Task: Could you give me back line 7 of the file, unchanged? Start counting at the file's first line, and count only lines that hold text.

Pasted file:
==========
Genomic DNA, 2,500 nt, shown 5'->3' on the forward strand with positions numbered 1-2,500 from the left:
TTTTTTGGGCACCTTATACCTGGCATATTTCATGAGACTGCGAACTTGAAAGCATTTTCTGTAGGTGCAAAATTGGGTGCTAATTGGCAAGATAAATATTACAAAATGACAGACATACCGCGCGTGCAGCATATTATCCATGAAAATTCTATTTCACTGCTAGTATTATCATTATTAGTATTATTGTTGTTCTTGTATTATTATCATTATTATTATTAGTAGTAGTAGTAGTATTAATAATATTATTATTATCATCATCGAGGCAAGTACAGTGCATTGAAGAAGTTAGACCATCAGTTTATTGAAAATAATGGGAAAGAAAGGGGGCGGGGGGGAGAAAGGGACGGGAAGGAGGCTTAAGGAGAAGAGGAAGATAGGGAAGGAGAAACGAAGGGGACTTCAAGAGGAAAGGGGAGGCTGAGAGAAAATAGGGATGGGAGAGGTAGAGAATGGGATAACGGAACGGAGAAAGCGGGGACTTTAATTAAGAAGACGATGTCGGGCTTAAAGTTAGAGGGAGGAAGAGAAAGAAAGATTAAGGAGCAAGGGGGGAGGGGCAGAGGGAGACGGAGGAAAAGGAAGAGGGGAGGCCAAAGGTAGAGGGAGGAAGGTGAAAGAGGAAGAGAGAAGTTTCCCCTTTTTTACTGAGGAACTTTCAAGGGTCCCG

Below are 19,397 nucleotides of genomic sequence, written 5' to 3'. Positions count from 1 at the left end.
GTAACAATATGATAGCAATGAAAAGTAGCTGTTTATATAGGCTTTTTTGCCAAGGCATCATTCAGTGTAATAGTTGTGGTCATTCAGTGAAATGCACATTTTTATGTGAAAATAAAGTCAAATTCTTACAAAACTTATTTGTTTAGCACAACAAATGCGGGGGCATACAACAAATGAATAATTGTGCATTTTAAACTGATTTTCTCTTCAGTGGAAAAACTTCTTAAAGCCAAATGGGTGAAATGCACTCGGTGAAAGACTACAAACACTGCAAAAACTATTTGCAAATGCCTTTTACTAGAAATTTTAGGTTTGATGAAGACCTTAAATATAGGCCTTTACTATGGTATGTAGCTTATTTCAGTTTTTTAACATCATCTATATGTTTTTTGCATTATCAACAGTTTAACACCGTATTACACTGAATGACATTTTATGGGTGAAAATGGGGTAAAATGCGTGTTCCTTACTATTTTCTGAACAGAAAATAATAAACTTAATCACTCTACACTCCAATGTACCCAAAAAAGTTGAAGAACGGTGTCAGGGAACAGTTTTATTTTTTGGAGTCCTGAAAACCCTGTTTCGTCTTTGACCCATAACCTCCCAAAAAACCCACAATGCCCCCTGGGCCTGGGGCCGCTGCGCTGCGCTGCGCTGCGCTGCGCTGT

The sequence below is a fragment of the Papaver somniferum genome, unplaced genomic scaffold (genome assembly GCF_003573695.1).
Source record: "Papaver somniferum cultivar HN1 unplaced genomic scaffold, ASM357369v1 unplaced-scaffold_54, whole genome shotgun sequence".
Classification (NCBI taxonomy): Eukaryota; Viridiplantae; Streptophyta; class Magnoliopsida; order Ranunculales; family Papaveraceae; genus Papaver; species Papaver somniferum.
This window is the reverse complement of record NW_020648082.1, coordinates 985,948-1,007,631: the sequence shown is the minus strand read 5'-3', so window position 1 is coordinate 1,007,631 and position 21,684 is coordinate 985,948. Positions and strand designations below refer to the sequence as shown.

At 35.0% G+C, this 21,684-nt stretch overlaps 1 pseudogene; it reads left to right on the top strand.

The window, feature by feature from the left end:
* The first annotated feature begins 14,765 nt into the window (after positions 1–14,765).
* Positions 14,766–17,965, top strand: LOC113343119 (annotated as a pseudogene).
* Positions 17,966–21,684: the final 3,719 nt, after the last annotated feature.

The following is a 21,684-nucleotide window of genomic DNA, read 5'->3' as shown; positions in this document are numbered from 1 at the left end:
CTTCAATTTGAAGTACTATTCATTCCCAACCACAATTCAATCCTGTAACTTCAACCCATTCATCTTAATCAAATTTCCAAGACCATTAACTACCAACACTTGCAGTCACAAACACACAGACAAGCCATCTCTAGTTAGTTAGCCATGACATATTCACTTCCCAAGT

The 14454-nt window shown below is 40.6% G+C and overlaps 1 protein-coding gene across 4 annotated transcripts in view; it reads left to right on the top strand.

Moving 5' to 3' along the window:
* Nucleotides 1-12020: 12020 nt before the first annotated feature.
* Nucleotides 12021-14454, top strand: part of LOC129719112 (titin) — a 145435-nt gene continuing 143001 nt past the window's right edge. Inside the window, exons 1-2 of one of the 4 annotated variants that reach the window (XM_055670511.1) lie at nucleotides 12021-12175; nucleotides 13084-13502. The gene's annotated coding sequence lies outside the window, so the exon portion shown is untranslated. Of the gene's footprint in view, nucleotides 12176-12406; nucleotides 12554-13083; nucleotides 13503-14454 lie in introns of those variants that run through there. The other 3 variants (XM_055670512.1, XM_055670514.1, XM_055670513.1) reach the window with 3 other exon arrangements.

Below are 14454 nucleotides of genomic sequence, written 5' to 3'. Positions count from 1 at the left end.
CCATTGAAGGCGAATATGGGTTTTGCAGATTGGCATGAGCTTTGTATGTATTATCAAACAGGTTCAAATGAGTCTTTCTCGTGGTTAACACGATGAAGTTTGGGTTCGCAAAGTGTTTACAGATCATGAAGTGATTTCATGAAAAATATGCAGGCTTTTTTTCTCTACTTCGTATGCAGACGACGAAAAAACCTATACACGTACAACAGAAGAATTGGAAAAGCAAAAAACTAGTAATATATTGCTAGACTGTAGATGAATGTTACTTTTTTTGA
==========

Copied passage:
Classification (NCBI taxonomy): Eukaryota; Viridiplantae; Streptophyta; class Magnoliopsida; order Ranunculales; family Papaveraceae; genus Papaver; species Papaver somniferum.